Heading East out of Coober Pedy towards William Creek is some of the most desolate country imaginable.
The track crosses the Dingo Fence and passes through part of the Woomera Defence Area.
For a while there are only two things to look at. A huge blue sky and a dead flat absolutely featureless landscape.
The flatness soon gives way to sand ridge country. Dry salt lakes and claypans are dotted through this area
The old Ghan railway used to pass through here. Many of the old stone siding buildings are still standing. We also discovered that some of the discarded rusty railway spikes had found their way onto the track …goodbye tyre number three.
Weird creatures wander about at night…
…and airplanes do strange things as the sun goes down.
The Oodnadatta track ends at Maree where the track south takes you into the top of the Flinders Ranges. The ruins of Farina, once a thriving community, demonstrate just how hard this country can be.
Half way between Maree and Oodnadatta, on the southern edge of the Simpson Desert, is the William Creek Hotel. It was established in 1885 as a watering stop and provider of refreshing beverages for the original Ghan railway.
It is the closest pub to Lake Eyre, which normally doesn’t mean much, but this year the Lake filled with water and the pub was busier than it has ever been.
Entering through the front door is thirsty work if you stop to read all the business cards, student ID’s and numerous other items of social importance.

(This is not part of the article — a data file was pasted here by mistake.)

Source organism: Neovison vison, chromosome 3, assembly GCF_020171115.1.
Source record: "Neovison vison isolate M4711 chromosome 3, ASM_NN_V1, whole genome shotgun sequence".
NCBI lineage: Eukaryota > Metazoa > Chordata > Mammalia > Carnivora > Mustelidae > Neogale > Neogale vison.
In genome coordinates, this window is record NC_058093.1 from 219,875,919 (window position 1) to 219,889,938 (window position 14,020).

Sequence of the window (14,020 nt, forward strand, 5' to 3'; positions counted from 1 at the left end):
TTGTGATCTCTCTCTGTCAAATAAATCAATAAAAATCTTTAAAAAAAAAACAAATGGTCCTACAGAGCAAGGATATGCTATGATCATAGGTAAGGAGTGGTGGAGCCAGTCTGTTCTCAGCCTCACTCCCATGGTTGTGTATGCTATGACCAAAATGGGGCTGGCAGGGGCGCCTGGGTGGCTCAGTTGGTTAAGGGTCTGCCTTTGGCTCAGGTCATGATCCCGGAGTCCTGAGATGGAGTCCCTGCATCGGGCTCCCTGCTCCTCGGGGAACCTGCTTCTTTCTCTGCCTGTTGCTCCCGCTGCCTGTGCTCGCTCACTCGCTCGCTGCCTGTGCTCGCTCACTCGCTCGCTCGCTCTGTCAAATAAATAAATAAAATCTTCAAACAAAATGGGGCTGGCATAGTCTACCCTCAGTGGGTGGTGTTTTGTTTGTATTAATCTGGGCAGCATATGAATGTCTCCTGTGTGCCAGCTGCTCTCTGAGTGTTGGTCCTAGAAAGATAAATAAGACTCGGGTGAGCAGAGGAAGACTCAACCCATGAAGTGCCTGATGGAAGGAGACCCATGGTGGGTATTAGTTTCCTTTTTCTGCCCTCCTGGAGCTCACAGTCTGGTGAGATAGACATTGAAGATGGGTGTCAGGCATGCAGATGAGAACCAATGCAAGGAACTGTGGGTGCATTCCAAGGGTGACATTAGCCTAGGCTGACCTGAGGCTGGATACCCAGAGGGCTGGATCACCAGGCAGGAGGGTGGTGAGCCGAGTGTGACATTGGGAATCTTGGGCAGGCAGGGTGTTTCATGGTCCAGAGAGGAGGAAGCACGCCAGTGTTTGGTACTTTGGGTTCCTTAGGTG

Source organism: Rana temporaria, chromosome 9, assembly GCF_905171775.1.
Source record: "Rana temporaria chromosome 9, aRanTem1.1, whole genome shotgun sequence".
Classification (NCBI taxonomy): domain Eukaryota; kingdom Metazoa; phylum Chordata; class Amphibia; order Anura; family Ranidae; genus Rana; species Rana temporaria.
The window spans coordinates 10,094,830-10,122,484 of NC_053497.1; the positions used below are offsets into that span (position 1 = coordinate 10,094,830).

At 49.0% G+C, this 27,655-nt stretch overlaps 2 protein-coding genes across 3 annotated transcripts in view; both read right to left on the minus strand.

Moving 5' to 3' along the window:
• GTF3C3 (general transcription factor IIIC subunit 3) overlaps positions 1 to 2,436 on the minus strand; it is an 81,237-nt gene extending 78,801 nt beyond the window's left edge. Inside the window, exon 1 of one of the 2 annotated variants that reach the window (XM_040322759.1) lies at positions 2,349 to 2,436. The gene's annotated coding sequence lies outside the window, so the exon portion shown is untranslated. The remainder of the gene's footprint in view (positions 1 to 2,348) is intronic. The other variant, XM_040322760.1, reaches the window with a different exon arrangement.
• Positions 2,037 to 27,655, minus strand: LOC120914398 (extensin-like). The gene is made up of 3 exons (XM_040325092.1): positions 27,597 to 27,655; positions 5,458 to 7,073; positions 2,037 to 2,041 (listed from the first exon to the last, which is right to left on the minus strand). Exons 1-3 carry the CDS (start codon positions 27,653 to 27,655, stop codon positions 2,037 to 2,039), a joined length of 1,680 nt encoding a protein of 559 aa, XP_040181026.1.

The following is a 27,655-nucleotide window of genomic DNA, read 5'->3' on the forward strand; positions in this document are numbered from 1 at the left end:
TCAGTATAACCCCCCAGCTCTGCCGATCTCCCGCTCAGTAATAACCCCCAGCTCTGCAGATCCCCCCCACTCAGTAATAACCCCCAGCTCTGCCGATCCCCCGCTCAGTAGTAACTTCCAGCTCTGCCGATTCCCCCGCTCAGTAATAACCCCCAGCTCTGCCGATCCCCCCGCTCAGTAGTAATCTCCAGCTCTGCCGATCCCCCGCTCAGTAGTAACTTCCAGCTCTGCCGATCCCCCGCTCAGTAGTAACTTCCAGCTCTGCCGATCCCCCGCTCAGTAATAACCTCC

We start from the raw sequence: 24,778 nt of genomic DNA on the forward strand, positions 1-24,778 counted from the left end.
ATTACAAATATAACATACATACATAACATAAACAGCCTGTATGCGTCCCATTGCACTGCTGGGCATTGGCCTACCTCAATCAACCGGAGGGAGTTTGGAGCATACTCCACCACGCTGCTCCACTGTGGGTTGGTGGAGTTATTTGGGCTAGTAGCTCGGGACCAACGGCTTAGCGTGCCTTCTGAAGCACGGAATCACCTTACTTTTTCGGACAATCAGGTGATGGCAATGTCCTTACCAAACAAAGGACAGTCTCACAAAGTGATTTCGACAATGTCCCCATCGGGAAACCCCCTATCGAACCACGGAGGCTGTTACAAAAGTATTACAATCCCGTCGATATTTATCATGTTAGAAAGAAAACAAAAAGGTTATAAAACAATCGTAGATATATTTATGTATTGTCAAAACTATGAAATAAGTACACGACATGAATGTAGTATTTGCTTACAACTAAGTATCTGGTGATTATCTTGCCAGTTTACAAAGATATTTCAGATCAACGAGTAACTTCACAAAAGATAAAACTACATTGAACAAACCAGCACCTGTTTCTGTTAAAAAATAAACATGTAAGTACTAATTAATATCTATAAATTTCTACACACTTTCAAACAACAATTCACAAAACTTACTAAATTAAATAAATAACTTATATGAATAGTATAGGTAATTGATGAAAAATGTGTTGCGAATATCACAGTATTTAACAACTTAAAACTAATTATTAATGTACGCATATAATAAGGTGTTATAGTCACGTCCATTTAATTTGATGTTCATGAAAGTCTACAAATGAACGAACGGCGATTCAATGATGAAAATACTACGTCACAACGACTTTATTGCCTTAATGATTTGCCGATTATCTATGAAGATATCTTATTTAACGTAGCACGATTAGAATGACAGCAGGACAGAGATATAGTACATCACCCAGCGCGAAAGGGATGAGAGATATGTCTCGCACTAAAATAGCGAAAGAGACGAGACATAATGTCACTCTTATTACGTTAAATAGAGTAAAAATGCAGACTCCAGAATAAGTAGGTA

Once inside it is very hard to leave. Not just because of the excellent beer …
…the abundance of fascinating literature covering the walls, ceiling and any other vertical surface will keep you reading for hours!
A pub not to be missed if you are traveling the Oodnadatta track.
Coober Pedy is a strange town. Half the population live underground and most of what appears above ground is weirdly tacky.
The landscape is sparse, barren and pink
Tourist attractions and opal sales blend into crass, desperate attempts to extract money from passing visitors
Underground houses are burrowed into the hillsides around the town
It is a strange sight, TV antennas, satelite dishes and solar heaters apparently mounted on the ground.
Makeshift structures of corrugated iron and junk are everywhere.
Trashed cars abandoned on the streets don’t look at all out of place
Architecture leans more towards functional than decorative.
The odd time function gives way to decoration the theme of over the top tackiness still triumphs.
The town is incredibly unique and, after a while, the trashy mixture of junk, dirt and recycled tin becomes oddly appealing.